The difference between angels and early stage venture investors

    Angel investors are wealthy individuals who invest in businesses on a part-time basis. Early stage venture investors are professional investors who invest for a living.

    Angels are willing to invest in people - they like the founder and the idea. Venture investors are looking for the highest chance of success and profit

    Angels want to be part of the process of growing the business and are more open to how that is done. Venture investors want to use their professional, "proven" teams to grow the business quickly and then sell their interest.

    Expectations of early stage investors

  • You will be open to their ideas and use their strategies.
  • Regular communication.
  • You will have full disclosure to the investors - both the good and bad.
  • Decisions are made on what is best for the business, not what is best for the owner or what has been done before.
  • Books and records will be properly kept.
  • Costs are kept to a minimum until the company reaches breakeven.
  • You agree to sell the company within a 2 to 3 year period.
  • Ongoing Responsibilities

  • Regular financial reporting to investors (quarterly)
  • Online Sources of Capital

    The Internet has opened new avenues for financing a business. Person-to-person lending, dubbed Banking 2.0, allows individuals to lend to each other at a set rate on a certain timetable and offers a mechanism for tracking and payment. On these sites you can post your business plan and potential lenders (individuals) can decide whether they want to loan to you. Most sites require that you have a good credit score (640 or higher) to participate.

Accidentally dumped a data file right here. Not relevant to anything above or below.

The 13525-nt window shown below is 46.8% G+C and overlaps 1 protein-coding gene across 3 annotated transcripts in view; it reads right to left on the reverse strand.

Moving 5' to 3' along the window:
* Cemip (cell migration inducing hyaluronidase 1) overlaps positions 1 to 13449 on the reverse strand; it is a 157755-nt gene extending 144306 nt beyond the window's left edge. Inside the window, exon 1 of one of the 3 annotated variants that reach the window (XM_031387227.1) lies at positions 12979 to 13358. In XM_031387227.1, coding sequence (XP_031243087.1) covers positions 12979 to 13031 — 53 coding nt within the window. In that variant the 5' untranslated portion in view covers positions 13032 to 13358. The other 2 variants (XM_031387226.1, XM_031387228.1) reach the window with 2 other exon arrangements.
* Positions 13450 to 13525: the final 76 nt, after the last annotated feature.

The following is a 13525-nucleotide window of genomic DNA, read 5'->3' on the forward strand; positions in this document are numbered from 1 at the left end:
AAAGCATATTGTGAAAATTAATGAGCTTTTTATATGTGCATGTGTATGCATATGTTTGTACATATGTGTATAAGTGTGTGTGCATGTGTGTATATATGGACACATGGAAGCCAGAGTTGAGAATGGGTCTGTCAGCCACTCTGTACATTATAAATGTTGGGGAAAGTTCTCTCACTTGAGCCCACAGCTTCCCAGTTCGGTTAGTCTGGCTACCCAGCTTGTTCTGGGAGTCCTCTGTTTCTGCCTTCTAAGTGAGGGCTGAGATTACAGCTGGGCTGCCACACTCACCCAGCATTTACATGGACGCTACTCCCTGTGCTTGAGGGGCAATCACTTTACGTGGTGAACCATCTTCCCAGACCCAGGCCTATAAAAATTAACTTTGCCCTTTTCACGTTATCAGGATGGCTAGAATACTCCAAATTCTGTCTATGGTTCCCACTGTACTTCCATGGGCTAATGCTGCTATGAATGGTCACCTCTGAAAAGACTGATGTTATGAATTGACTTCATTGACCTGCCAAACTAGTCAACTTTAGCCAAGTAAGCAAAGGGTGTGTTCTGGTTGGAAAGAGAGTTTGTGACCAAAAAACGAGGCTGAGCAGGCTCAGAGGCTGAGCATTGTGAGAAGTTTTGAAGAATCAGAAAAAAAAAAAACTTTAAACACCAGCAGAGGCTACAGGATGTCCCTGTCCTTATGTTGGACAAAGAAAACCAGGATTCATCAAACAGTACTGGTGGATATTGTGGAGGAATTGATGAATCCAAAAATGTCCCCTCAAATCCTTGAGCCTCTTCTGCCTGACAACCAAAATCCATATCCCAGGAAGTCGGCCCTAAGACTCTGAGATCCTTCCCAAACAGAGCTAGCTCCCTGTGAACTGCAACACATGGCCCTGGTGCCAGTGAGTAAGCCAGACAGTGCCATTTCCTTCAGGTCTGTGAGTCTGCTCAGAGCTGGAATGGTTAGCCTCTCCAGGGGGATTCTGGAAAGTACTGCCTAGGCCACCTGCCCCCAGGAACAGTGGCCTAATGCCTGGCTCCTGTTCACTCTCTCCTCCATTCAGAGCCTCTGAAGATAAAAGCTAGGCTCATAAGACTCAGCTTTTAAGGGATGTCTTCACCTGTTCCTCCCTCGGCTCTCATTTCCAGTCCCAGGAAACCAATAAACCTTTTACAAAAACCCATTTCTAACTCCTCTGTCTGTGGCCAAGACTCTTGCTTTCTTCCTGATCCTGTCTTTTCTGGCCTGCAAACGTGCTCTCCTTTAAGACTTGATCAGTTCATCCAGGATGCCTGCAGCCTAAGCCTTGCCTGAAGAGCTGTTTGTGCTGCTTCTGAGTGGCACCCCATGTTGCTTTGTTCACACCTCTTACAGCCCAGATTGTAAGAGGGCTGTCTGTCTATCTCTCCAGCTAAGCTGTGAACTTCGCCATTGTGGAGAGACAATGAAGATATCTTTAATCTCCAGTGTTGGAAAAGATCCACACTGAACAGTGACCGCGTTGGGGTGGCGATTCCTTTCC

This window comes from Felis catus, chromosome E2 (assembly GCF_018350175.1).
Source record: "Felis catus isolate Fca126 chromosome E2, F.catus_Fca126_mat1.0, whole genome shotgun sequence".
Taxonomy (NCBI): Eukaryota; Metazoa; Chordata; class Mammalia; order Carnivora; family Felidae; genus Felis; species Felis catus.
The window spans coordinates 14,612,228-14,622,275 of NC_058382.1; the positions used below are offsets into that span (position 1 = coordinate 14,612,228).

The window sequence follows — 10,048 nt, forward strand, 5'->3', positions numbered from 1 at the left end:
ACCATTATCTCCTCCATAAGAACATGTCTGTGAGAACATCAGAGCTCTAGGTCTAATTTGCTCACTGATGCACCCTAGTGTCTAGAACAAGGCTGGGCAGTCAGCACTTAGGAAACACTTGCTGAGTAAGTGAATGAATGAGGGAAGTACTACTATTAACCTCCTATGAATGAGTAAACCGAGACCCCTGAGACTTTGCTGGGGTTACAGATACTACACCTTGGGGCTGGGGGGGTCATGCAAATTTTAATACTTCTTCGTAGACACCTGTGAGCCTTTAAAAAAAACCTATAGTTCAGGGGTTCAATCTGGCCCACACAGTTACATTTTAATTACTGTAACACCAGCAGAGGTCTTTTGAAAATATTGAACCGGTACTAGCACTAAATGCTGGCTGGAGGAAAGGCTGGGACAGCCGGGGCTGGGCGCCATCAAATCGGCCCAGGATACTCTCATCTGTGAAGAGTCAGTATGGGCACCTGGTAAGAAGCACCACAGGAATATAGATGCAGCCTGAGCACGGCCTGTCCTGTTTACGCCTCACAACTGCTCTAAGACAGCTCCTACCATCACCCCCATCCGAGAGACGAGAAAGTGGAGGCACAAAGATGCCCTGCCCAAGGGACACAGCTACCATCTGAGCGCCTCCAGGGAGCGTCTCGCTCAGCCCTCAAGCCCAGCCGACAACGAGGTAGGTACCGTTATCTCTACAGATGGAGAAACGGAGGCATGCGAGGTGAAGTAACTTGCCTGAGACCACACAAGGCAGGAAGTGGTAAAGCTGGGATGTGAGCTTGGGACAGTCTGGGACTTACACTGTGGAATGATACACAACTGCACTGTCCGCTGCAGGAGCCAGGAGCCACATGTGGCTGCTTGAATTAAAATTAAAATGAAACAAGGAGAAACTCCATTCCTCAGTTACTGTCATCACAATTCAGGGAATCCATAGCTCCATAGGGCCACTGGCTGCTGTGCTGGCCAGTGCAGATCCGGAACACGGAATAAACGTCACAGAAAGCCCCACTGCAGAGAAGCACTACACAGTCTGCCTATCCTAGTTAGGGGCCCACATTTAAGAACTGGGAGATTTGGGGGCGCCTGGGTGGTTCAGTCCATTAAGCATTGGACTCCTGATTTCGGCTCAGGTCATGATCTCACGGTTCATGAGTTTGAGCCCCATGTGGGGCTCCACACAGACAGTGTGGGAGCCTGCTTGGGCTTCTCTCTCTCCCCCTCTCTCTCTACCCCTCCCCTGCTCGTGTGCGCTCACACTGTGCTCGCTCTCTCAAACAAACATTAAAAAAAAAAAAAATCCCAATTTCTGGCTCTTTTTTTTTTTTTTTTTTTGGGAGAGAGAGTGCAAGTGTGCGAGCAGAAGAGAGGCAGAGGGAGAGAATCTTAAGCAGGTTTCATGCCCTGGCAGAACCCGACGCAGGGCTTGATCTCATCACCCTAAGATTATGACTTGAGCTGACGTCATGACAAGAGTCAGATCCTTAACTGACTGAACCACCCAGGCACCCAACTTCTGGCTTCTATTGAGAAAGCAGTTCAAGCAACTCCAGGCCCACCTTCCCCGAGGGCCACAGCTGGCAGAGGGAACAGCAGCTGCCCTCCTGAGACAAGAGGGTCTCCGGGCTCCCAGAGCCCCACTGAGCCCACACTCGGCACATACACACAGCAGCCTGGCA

It is still too early to know the downsides of online lending for borrowers. However, a few have been noted:

    The loans are fixed, with both principal and interest due each month. If you can't make a payment, you have to negotiate online (if that is even possible). It is much easier to go visit a local lender and negotiate face-to-face.

    These private lenders aren't regulated, so the documentation and fine print are critical. You should definitely consult an attorney before signing a loan agreement.

    Never advertise shares for sale at any site. It is illegal to advertise securities to the general public.

    What is Private Placement Debt?

    Private placement debt allows larger companies to obtain long term capital without giving up equity in your business or registering with the SEC. The private placement market operates through banks and investment companies with access to wealthy individuals and institutional funds. The benefits include:

  • Quick execution
  • Pre-packaged documentation
  • No SEC registration
  • Flexible deals
  • What are Early Stage Investors?

    Early stage investors are usually angel (individual) investors who invest in a business and help scale it so that it is attractive to venture capital investment. Early stage investors are likely to be very involved in developing the business' strategic plan and creating a good management team.

    Once you have early stage investors, the business becomes separate from the founders, and decisions are made on the best interest of the company only. This means that founders are often replaced because their skills are not what the business needs to grow.

    Is your business ready for an equity investor?

    Your business is ready for equity investment if

  • It can be scaled to a very large size
  • The founders are willing to reduce (or eliminate) their control in the company,
  • Everyone agrees to a strategic plan which allows the company to be sold within 2 to 3 years.